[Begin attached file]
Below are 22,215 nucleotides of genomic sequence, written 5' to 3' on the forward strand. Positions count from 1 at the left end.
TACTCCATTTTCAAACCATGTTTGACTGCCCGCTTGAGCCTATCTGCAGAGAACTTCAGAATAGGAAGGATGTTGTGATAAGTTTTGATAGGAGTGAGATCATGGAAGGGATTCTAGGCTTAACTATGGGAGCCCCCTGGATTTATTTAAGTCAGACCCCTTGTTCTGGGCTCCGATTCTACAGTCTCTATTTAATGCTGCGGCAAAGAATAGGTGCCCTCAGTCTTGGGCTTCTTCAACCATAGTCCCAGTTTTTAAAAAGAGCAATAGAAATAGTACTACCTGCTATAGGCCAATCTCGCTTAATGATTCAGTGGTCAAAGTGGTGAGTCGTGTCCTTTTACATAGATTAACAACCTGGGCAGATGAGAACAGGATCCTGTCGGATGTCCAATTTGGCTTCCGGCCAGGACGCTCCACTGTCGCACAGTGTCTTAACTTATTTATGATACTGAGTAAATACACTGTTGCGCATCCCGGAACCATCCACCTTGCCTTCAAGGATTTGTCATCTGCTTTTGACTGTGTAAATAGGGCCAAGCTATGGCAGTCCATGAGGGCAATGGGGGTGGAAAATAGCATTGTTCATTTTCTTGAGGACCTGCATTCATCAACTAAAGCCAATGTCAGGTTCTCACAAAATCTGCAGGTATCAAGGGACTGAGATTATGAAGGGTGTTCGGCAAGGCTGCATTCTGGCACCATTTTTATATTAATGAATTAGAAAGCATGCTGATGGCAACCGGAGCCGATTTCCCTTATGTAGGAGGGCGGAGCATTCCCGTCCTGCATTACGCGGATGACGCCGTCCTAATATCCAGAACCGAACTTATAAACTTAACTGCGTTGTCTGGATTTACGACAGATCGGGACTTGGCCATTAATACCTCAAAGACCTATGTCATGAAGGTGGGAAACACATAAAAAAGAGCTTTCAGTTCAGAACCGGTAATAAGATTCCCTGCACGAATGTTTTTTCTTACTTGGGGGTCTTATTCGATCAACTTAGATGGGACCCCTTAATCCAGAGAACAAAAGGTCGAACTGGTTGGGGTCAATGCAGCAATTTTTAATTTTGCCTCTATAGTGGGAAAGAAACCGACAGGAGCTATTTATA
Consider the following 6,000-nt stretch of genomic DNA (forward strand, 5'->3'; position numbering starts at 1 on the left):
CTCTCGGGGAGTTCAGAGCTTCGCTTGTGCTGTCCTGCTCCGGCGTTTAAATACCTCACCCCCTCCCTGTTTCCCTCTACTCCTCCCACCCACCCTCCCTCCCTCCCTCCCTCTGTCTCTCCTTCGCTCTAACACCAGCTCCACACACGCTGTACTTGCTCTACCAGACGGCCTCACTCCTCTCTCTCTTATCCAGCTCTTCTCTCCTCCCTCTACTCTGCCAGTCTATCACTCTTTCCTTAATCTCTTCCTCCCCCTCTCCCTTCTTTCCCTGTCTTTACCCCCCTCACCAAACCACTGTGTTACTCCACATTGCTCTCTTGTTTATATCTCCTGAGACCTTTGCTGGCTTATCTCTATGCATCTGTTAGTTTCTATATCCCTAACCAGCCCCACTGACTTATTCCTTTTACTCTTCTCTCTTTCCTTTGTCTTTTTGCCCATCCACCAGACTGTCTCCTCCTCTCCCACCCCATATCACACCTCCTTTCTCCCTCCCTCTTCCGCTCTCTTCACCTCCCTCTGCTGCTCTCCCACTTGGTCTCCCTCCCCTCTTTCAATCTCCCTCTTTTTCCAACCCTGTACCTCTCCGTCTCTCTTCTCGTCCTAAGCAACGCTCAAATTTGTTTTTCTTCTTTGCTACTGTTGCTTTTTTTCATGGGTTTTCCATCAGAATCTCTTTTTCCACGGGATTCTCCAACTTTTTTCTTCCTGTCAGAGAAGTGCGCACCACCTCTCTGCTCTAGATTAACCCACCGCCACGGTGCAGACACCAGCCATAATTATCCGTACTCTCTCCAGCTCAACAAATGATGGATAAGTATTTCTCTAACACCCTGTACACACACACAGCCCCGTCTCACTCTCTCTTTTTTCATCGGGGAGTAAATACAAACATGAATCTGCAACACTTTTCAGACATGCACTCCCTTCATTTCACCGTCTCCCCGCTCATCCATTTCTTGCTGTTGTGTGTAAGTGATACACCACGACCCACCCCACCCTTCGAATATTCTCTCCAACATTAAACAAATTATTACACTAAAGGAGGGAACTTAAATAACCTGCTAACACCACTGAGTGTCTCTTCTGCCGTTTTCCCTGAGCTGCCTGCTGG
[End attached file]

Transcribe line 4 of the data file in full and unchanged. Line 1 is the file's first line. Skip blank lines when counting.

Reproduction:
CTCTCGGGGAGTTCAGAGCTTCGCTTGTGCTGTCCTGCTCCGGCGTTTAAATACCTCACCCCCTCCCTGTTTCCCTCTACTCCTCCCACCCACCCTCCCTCCCTCCCTCCCTCTGTCTCTCCTTCGCTCTAACACCAGCTCCACACACGCTGTACTTGCTCTACCAGACGGCCTCACTCCTCTCTCTCTTATCCAGCTCTTCTCTCCTCCCTCTACTCTGCCAGTCTATCACTCTTTCCTTAATCTCTTCCTCCCCCTCTCCCTTCTTTCCCTGTCTTTACCCCCCTCACCAAACCACTGTGTTACTCCACATTGCTCTCTTGTTTATATCTCCTGAGACCTTTGCTGGCTTATCTCTATGCATCTGTTAGTTTCTATATCCCTAACCAGCCCCACTGACTTATTCCTTTTACTCTTCTCTCTTTCCTTTGTCTTTTTGCCCATCCACCAGACTGTCTCCTCCTCTCCCACCCCATATCACACCTCCTTTCTCCCTCCCTCTTCCGCTCTCTTCACCTCCCTCTGCTGCTCTCCCACTTGGTCTCCCTCCCCTCTTTCAATCTCCCTCTTTTTCCAACCCTGTACCTCTCCGTCTCTCTTCTCGTCCTAAGCAACGCTCAAATTTGTTTTTCTTCTTTGCTACTGTTGCTTTTTTTCATGGGTTTTCCATCAGAATCTCTTTTTCCACGGGATTCTCCAACTTTTTTCTTCCTGTCAGAGAAGTGCGCACCACCTCTCTGCTCTAGATTAACCCACCGCCACGGTGCAGACACCAGCCATAATTATCCGTACTCTCTCCAGCTCAACAAATGATGGATAAGTATTTCTCTAACACCCTGTACACACACACAGCCCCGTCTCACTCTCTCTTTTTTCATCGGGGAGTAAATACAAACATGAATCTGCAACACTTTTCAGACATGCACTCCCTTCATTTCACCGTCTCCCCGCTCATCCATTTCTTGCTGTTGTGTGTAAGTGATACACCACGACCCACCCCACCCTTCGAATATTCTCTCCAACATTAAACAAATTATTACACTAAAGGAGGGAACTTAAATAACCTGCTAACACCACTGAGTGTCTCTTCTGCCGTTTTCCCTGAGCTGCCTGCTGG